Earlier this week, the shooting of a woman by a Henderson police officer was ruled justifiable. http://www.lvrj.com/news/17575599.html Before this decision, public opinion here in Las Vegas heavily targeted the officer as a murderer, and the police department as a bunch of rampaging thugs; after the decision, those critics automatically labeled the ruling a “whitewash.”
Why are people so eager to always say cops are wrong? It couldn’t be that they’ve absorbed the counter-culture media’s shallow anti-authoritarian agenda, with its putrid caricature of police as pigs, could it?
Well, if that were the case, wouldn’t it sound exactly the way the critics’ stream of callous insults sounds now? Doesn’t it send up any red flags that the thought process behind hating cops–“All cops are trigger-happy goons and they’re all bad”–is the same as that behind racism?
It boggles my mind that anyone can assume something so unabashedly awful about anyone else. Do these critics really want us to believe that this officer saw an unbalanced woman waving a knife at ther own children and thought, “Oh boy! Here’s my chance to kill an innocent woman!”? Do they think that police officers go around looking for “opportunities” like this one?
Was this officer so blind to reality by his allegedly-homicidal bloodlust that he disregarded the obvious fact that his shooting would come under intense scrutiny, and that the rest of his career would be under a shadow, just so he could have the “thrill” of killing a civilian? Not only is that a monstrous thing to think about a fellow human being, it presents gaps in logic that make universal health care sound reasonable. Whatever happened to giving people the benefit of the doubt?
Worse yet, this mindset shows up every time an officer is forced to fire on someone. Will these anti-cop protesters ever admit that a shooting was justified? If some voices of malcontent in our communities would agree that sometimes lethal force is necessary, then their only-occasional criticisms would carry more weight.
But is there any conceivable circumstance in which a cop could shoot someone NOT because he’s a secret psycho, according to the kind of people who are giving the Henderson police such a hard time now? Apparently not.
Consider the case of Billy Finks. In the Spring of 2001, Finks, a student at Western High School, skipped school, got high, drove a stolen car to another school, waved a gun at students, nearly ran over a bicyclist, ran from a police car that tried to pull him over, and, when he hit a dead end and did stop, got out of the car against orders, pulled a gun on the cop, and refused to drop it when ordered to do that.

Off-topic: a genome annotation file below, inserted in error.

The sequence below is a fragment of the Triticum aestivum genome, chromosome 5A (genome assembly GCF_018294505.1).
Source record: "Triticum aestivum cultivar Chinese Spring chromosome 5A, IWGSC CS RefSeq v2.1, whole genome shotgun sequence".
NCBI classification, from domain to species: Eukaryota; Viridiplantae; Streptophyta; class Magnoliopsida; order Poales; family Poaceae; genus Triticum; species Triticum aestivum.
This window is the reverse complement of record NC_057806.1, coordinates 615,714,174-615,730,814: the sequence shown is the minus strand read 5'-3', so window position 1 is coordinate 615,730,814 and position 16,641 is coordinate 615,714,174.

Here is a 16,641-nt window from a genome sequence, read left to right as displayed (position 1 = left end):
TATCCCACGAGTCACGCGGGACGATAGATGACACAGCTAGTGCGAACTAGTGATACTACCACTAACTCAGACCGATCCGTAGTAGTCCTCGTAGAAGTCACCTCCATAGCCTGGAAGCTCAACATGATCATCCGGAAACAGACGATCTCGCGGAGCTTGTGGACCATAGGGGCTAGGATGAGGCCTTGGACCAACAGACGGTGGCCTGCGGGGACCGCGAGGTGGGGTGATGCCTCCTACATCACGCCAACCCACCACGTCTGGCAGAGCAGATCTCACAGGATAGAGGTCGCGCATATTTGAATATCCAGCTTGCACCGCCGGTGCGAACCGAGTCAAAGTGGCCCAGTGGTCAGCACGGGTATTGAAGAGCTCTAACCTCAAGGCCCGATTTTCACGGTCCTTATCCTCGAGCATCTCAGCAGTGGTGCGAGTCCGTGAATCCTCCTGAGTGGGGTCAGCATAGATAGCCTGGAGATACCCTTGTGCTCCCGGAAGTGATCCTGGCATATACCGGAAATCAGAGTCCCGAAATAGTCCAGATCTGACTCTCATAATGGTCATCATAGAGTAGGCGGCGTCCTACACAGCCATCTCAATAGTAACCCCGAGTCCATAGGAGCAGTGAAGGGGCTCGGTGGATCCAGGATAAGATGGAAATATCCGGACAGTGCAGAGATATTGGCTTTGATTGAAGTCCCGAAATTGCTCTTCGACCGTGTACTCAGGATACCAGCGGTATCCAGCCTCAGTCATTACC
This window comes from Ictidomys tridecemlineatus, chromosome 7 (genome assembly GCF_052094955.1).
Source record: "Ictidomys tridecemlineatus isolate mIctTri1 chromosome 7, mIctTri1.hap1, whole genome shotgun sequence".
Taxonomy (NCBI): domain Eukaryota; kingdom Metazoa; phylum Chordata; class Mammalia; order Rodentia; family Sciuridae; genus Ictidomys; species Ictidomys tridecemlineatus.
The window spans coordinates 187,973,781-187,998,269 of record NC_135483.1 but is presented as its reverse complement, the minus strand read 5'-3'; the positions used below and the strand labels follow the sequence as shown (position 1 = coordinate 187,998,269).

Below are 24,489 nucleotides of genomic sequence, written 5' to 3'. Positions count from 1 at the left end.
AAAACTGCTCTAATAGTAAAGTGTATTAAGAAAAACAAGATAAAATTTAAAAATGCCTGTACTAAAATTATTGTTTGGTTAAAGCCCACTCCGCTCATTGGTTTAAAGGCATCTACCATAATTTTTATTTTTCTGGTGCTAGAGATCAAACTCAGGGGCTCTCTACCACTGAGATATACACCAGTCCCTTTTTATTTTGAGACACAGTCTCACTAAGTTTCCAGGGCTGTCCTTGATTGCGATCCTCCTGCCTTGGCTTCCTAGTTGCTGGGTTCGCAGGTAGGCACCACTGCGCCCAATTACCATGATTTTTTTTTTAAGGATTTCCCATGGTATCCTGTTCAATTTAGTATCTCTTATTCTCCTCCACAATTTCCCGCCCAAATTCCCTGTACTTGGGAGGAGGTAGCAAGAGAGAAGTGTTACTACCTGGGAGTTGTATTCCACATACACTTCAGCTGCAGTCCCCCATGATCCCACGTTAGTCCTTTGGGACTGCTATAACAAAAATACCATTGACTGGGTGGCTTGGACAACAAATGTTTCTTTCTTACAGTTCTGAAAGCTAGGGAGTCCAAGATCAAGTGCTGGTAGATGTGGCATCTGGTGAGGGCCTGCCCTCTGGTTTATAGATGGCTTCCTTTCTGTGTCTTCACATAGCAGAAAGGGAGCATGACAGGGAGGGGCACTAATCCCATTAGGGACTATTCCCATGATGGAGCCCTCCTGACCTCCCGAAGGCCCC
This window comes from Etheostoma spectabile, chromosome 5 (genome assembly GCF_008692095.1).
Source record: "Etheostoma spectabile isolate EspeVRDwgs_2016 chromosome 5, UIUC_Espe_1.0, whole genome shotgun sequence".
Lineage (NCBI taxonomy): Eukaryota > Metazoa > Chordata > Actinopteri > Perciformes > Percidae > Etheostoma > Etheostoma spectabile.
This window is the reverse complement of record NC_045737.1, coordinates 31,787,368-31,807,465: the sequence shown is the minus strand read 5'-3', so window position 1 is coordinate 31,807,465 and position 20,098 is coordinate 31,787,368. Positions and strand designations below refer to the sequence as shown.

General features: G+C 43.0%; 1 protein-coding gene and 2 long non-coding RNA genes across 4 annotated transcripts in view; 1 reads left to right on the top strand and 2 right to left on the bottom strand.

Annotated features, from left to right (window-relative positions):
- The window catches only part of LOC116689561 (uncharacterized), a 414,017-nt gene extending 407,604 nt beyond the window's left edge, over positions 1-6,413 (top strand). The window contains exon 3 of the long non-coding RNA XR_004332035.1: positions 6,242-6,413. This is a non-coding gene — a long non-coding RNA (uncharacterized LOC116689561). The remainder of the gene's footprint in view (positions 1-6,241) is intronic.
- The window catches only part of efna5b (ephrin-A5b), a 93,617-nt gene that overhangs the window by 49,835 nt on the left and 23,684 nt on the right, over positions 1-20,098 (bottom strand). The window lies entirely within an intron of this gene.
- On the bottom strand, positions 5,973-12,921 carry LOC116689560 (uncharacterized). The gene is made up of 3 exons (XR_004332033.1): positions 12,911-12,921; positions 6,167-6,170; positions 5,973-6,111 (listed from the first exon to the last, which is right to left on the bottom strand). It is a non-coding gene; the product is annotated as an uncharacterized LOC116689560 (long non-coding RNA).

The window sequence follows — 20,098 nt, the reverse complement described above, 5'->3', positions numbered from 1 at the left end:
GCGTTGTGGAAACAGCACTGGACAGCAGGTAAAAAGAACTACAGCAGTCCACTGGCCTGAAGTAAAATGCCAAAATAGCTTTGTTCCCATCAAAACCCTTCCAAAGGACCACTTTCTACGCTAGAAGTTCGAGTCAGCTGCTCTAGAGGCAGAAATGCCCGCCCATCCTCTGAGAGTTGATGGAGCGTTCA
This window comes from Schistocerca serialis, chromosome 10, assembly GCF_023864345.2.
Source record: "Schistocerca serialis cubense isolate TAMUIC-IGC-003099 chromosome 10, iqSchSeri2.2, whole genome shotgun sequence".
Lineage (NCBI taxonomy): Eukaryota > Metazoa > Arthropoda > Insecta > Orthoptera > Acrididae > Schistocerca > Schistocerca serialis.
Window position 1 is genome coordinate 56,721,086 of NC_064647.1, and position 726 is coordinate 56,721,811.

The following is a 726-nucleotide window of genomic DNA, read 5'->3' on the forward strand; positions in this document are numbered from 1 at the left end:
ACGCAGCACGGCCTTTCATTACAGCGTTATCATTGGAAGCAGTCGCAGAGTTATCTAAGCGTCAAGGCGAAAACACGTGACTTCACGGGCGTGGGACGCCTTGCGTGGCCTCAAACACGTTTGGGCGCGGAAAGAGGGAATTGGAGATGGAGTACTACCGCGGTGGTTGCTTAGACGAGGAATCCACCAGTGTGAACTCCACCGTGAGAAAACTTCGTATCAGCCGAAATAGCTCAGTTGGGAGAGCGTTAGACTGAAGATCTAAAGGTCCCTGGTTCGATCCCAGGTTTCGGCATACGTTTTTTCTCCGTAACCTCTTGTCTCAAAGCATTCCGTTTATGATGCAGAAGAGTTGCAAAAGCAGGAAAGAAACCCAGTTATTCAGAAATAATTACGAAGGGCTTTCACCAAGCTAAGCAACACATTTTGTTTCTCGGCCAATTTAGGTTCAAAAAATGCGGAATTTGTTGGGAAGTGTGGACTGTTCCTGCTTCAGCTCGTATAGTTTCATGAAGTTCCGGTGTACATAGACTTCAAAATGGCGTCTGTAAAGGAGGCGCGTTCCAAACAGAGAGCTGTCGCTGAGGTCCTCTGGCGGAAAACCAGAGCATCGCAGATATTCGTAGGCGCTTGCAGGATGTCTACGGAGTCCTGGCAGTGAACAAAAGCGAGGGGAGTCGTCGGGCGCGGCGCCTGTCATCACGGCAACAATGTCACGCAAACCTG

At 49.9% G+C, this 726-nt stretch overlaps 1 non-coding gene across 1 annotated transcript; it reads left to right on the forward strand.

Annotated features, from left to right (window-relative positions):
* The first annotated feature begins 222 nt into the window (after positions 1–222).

He was shot and killed. The gun turned out to be a toy. An outcry went up against the young officer. http://www.reviewjournal.com/lvrj_home/2001/Mar-31-Sat-2001/news/15772393.html
I worked at an inner city middle school that year, and this boy’s cousin was in one of my classes. The entire class, and every student at that school that talked about it, blamed the cop. Apparently brainwashed by action movies in their assessment of motor skills as well as in their uncritical adherence to anti-authoritarian stereotypes, the consensus was that the cop should have shot Finks in the hand, forcing him to drop the gun.
As Dave Barry would say, I swear I am not making this up. In fact, as I’ve brought up this case to other classes at other schools in the seven years since then, any students who identifies with any segment of the youth-oriented counter-culture has voiced the same immediate judgment: the cop was a cold-blooded killer, and the kid was murdered.
I bring it up in class because it’s a great illustration of the logical gap between the facts and people’s conditioned reaction. If I’d wanted to invent a scenario where the officer was more justified and the victim more responsible, I couldn’t have done better than Billy Finks. And yet, year after year, people defend him.
Meanwhile, another young officer who signed up to put his life on the line every day to keep other people safe, lives the rest of his life knowing that he had to kill a civilian, and knowing that many of the people he serves so bravely are blaming him for it.
Heroes deserve better.